DoorDash also offers a subscription service, DashPass, which can drive customer loyalty and increase order frequency.


Grubhub is a popular food delivery platform, offering a range of partnership options and services to restaurants. The platform charges a commission on each order and provides additional marketing and promotional opportunities for its partners.

Grubhub’s loyalty program, Grubhub Perks, incentivizes customers with rewards and exclusive offers.


Acquired by Uber in 2020, Postmates is a third-party delivery service known for delivering more than just restaurant meals, including groceries.

While it shares most of its features with Uber Eats, Postmates offers a strong selling point if you’d like to expand delivery beyond traditional menu items to things like a cookbook, bags of granola, or bottled sauces.

Image depicts a delivery driver handing off food to a customer.


A subsidiary of DoorDash, Caviar appeals to an upscale dining market, partnering with high-quality restaurants. This platform helps restaurant partners to reach a higher spending audience, and it charges a commission fee on each order.

Caviar might be a good choice for restaurants that want to offer a premium dining experience through delivery.


Seamless, owned by Grubhub, is a popular delivery platform in some urban markets, especially in New York City. Seamless shares many features with Grubhub, such as commission-based pricing and marketing opportunities.

Restaurants looking to tap into specific markets where Seamless is popular may find this platform to be useful.

Restaurants choose one or more as delivery partners based on their budget, target customers, and needs. Sometimes a restaurant will work with several at once.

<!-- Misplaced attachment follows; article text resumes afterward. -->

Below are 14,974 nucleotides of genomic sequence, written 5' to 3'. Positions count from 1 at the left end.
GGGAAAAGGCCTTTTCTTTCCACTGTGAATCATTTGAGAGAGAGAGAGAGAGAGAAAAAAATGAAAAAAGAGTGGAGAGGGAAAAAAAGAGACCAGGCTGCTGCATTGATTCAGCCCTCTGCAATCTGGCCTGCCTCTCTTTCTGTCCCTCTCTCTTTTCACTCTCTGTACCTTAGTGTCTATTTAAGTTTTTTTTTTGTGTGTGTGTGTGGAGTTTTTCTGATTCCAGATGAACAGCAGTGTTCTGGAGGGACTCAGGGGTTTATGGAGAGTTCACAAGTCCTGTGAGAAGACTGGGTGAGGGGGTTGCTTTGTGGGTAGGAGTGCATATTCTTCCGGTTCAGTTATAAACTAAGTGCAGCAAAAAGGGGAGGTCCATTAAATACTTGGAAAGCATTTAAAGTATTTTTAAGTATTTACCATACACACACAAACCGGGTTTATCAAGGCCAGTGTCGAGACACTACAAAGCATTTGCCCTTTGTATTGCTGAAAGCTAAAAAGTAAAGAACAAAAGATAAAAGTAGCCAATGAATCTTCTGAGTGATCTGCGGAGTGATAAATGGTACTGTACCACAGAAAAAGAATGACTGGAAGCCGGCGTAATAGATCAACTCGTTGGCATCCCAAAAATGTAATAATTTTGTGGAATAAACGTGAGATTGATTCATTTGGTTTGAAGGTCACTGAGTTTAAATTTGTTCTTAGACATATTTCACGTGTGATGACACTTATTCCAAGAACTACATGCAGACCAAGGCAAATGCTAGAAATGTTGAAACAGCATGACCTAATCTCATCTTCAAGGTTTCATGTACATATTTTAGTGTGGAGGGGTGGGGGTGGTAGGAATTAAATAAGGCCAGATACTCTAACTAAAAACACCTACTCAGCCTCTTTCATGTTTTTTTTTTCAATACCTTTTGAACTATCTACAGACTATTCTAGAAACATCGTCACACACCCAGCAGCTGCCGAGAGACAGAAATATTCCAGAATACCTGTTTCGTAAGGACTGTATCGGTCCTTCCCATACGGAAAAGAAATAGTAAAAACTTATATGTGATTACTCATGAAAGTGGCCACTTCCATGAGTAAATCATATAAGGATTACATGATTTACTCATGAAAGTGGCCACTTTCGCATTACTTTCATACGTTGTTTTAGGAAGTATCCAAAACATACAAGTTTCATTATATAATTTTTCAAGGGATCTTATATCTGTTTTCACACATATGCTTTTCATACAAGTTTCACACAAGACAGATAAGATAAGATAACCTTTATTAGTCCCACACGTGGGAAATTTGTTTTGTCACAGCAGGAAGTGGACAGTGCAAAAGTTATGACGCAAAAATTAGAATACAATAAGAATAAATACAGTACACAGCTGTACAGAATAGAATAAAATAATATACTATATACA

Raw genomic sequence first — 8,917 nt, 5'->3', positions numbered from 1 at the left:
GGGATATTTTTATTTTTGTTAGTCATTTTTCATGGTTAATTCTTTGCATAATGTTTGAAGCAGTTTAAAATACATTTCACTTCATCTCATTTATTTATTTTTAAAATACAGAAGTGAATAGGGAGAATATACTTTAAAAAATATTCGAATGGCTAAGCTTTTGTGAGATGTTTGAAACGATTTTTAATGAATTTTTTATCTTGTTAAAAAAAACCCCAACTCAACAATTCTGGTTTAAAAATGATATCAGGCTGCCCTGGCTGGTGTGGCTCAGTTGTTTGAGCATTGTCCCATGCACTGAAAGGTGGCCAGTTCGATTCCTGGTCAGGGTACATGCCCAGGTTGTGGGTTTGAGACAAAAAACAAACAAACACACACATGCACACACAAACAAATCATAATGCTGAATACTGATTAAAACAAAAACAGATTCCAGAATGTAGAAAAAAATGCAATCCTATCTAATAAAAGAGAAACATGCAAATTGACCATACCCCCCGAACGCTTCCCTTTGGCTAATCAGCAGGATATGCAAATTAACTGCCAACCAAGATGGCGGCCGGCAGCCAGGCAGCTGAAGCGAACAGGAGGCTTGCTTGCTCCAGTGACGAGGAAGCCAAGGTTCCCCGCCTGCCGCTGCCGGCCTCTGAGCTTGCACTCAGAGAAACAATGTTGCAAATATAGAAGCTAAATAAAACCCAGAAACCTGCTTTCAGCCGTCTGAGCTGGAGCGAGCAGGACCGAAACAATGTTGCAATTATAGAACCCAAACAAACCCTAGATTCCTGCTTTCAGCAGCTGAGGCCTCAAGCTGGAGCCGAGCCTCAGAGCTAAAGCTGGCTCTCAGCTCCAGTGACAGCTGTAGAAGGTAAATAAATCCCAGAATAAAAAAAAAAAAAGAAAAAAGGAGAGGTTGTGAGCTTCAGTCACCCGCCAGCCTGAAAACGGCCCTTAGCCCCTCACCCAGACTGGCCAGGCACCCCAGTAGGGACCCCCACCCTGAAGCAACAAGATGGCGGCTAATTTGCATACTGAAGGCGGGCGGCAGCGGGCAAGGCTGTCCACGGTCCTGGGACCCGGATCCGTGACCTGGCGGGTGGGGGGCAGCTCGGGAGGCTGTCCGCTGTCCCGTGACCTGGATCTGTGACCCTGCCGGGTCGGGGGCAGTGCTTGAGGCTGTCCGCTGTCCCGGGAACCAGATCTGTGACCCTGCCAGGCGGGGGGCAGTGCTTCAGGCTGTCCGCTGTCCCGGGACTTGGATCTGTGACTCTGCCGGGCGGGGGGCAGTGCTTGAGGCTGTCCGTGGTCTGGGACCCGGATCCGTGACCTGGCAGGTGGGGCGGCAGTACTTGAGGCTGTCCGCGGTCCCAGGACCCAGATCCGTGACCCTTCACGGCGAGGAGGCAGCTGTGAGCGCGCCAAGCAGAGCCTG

Though the majority of third-party delivery companies work in a similar way, there are small differences, and only a few of these are highlighted above.

Restaurants must do their due diligence and research the fine print of terms offered by each platform to find out which will work best for them. This can minimize surprises and unexpected expenses.

Now that you’ve got the broad strokes of what third-party delivery is and how it works, it’s time to take a closer look at the pros and cons.

Image depicts a delivery person dropping off food to a diner.

Pros of third-party delivery

There are many reasons why so many restaurants are partnering with third parties to deliver their meals to people. Here are the biggest ones:


Convenience is the biggest perk of partnering with a third-party delivery service. The partner handles the delivery so you can focus on running a restaurant.


Provided you choose a partner that integrates with your POS system, you can be up and running quickly.

Fewer upfront costs

Third-party delivery platforms also offer upfront savings over creating your own custom digital ordering system.


And obviously, you don’t need to find employees to serve as your delivery drivers. During the current labor shortage, you likely need all hands on deck in the restaurant.


These platforms can help you reach new diners and grow your business. Often people come to their ordering app with a craving for dumplings or meatballs and will search accordingly. It’s not uncommon for them to find new favorite restaurants this way.

Cons of third-party delivery

Some third-party delivery businesses have been in the news for their high fees and questionable business practices. Here are some reasons restaurants are seeking out alternative options for delivery:

High fees

This is the biggest con. Fees can account for 15% to 30% of sales by some estimates, cutting painfully into profit margins.

Some local legislators have pushed back. San Francisco set a cap on third-party delivery fees in June 2021, though new legislation will once again open the door to higher fees.

Broken trust

There have also been reports of these companies taking unsavory actions, like setting up a fake version of a restaurant and obscuring the facts about their fee structures. In response, restaurants in some areas have banded together to create delivery co-ops owned by the restaurants themselves to bypass using these third-party partners.

The continued demand for takeout and delivery is a big opportunity for places that can make delivery work efficiently and profitably. For many, third-party delivery companies are the right way to offer their food to at-home diners. Others may want to find or create another option. Understanding what’s out there is the first step to making the best choice for your restaurant.